Category Archives: KHL

CSKA Moscow in 2017-18

CSKA Moscow’s first season in some time without the services of Alexander Radulov actually went pretty well — up to a point.  CSKA gave up the fewest goals in the KHL, at just 110 in 60 games, and pipped SKA St. Petersburg to win a second straight regular season championship.  But the playoffs were a different story: Lokomotiv Yaroslavl pulled off a stunning upset by ousting CSKA in the second round, and the folks in the front office took notice.  Coach Dmitry Kvartalnov paid for the early exit with his job, to be replaced by Igor Nikitin, and the playing roster has seen some significant upheaval as well.  Read on…

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SKA St. Petersburg in 2017-18

After a dismal, by their standards, outing in 2015-16, mighty SKA St. Petersburg found stability and more under new coach Oleg Znarok in 2016-17.  SKA were simply breathtaking last season; they broke KHL records for regular season goals (249) and goal difference (+135), and though they somehow contrived to finish second in the regular season, it did not matter in the end.  The team from old Leningrad was beaten only twice in four playoff rounds, and took home their second Gagarin Cup in three years with consummate ease.  So what has the KHL’s richest team got in mind for an encore?  Read on…

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Metallurg Magnitogorsk in 2017-18

My goodness, the 2016-17 season of Mr. Sergei Valeryevich Mozyakin!  At 35 years old, Metallurg’s captain Mozyakin took a battleaxe to the KHL’s record books, breaking the single-season marks for goals and points, and — most impressively — becoming the all-time top goalscorer in the history of Soviet and Russian domestic hockey.  His stat line for the regular season read 48-37-85, in 60 games; it was wonderful to watch happen, most especially as Mozyakin plays a beautiful, cerebral, kind of hockey.  Oh, and Metallurg, for the third time in four years, made the Gagarin Cup Final, although this time they came away empty-handed against SKA St. Petersburg.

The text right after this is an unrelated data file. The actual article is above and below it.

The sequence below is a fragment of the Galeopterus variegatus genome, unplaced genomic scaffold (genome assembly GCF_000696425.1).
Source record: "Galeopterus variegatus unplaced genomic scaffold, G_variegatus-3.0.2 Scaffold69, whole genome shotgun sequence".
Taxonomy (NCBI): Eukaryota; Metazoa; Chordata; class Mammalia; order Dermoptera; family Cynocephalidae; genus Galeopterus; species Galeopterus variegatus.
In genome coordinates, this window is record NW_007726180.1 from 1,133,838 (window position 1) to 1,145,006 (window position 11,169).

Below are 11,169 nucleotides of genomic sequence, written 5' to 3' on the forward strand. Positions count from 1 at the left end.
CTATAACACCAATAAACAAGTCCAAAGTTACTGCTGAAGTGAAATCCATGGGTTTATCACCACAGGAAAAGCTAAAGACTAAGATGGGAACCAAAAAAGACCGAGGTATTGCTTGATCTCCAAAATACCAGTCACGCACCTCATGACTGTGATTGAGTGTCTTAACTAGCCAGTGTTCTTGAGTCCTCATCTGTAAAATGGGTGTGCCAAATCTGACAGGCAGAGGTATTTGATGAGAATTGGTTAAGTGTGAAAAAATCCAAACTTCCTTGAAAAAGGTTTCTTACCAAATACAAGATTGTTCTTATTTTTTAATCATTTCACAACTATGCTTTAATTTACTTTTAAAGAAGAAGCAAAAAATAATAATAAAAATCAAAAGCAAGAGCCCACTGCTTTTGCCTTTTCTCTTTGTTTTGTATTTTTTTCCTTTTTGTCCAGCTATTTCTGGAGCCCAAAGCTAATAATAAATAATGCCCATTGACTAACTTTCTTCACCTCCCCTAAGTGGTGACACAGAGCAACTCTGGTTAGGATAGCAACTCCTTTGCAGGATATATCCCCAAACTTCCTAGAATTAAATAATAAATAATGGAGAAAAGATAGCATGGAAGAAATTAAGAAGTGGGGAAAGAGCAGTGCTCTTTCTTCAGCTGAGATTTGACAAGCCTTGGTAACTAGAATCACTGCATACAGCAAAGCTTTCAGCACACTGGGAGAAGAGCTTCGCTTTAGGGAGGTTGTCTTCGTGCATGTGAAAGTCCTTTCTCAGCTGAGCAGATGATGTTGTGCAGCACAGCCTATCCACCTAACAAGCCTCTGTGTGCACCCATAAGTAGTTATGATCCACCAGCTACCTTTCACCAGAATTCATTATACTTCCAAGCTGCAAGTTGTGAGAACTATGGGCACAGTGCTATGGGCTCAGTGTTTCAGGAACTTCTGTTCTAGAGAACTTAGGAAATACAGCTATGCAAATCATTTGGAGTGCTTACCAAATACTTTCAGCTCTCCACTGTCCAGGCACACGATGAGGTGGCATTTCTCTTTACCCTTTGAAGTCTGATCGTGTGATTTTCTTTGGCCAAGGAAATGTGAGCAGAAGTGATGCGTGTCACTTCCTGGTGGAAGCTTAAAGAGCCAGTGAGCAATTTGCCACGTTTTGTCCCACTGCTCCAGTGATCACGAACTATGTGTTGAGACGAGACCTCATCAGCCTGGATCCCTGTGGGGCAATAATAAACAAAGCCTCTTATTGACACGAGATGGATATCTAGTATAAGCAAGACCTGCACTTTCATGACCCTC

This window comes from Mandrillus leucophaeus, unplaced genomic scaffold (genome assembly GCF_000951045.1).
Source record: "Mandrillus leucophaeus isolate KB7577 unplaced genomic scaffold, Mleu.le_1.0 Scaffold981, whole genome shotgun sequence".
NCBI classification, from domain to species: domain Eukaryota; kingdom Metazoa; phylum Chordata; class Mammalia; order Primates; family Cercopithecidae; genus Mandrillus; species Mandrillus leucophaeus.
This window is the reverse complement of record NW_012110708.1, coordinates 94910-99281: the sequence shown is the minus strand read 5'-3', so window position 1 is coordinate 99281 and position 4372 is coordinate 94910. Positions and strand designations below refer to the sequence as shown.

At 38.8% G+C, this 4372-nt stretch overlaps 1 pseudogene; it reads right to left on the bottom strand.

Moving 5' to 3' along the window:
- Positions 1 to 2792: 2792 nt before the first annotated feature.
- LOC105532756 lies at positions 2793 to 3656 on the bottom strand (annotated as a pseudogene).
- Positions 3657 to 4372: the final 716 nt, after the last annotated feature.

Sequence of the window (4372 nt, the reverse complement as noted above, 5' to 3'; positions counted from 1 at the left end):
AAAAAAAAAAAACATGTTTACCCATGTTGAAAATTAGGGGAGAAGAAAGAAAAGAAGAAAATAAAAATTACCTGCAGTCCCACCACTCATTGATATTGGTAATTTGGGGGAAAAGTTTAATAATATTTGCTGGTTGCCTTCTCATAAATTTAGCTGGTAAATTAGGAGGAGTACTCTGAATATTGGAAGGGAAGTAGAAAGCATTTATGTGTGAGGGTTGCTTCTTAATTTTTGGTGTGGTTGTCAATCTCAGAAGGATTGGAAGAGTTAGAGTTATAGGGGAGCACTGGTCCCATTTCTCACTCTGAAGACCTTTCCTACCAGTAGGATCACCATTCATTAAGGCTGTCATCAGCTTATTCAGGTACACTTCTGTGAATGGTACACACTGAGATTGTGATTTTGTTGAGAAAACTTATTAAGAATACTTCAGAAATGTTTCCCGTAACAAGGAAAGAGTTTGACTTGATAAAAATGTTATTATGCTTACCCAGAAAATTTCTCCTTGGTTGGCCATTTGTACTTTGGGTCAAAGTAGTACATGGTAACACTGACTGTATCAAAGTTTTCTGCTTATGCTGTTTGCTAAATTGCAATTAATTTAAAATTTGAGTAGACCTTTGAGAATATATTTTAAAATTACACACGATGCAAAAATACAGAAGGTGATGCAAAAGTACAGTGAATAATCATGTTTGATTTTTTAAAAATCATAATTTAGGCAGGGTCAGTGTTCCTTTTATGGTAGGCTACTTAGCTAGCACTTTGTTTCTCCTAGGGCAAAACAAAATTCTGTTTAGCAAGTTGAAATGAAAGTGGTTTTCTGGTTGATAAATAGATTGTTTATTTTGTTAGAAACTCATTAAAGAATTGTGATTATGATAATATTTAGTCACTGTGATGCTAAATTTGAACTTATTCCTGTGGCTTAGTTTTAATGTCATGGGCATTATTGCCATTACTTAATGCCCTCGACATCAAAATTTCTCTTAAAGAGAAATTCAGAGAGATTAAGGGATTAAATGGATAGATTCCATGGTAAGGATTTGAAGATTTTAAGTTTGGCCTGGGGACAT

However, the 2017 off-season has not been a kind one to Metallurg — read on…

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Dynamo Moscow in 2017-18

What an off-season it was for Dynamo Moscow, and not in a good way!  There is not nearly enough room here for a complete re-cap, but I refer you to this post and this one as well.  Long story short: due to upheaval at the club’s management level, Dynamo Moscow have actually folded and been replaced by a new “on paper” organization, although most people will not see much difference.  As part of the process, all of Dynamo’s players were declared free agents, and although many of them re-signed with the club, significant figures took the opportunity to depart.  And their championship-winning farm team in the VHL, Dynamo Balashikha, was disbanded (Dynamo now have a VHL affiliation agreement with HK Buran Voronezh).  So what now?  Read on…

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Lokomotiv Yaroslavl in 2017-18

On Friday, we looked at the edition of Lokomotiv Yaroslavl that arose from the tragedy of the 2011 plane crash, and now we turn our attentions to the 2017-18 version.  Lokomotiv did slip back a little bit last season, but only from second in the league to fifth — still very good in other words.  And then they pulled off the biggest upset of the playoffs, shocking regular-season champions CSKA Moscow in six games in the second round, before falling to eventual Gagarin Cup winners SKA St. Petersburg in the semifinals.  An excellent year, all-in-all — what have they got in store for this season?  Read on…

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Reborn: Lokomotiv Yaroslavl in the VHL, 2011-12

We will remember…

KHL arenas were dark on Thursday, as always on September 7th, in observance of the anniversary of the 2011 Lokomotiv Yaroslavl air disaster.  The crash of Yak-Service flight 9633, carrying the team to Minsk to face Dinamo in their opening game of the 2011-12 KHL season, killed all 26 players on board, all 11 members of Lokomotiv’s coaching and training staff, and seven out of eight members of the flight crew.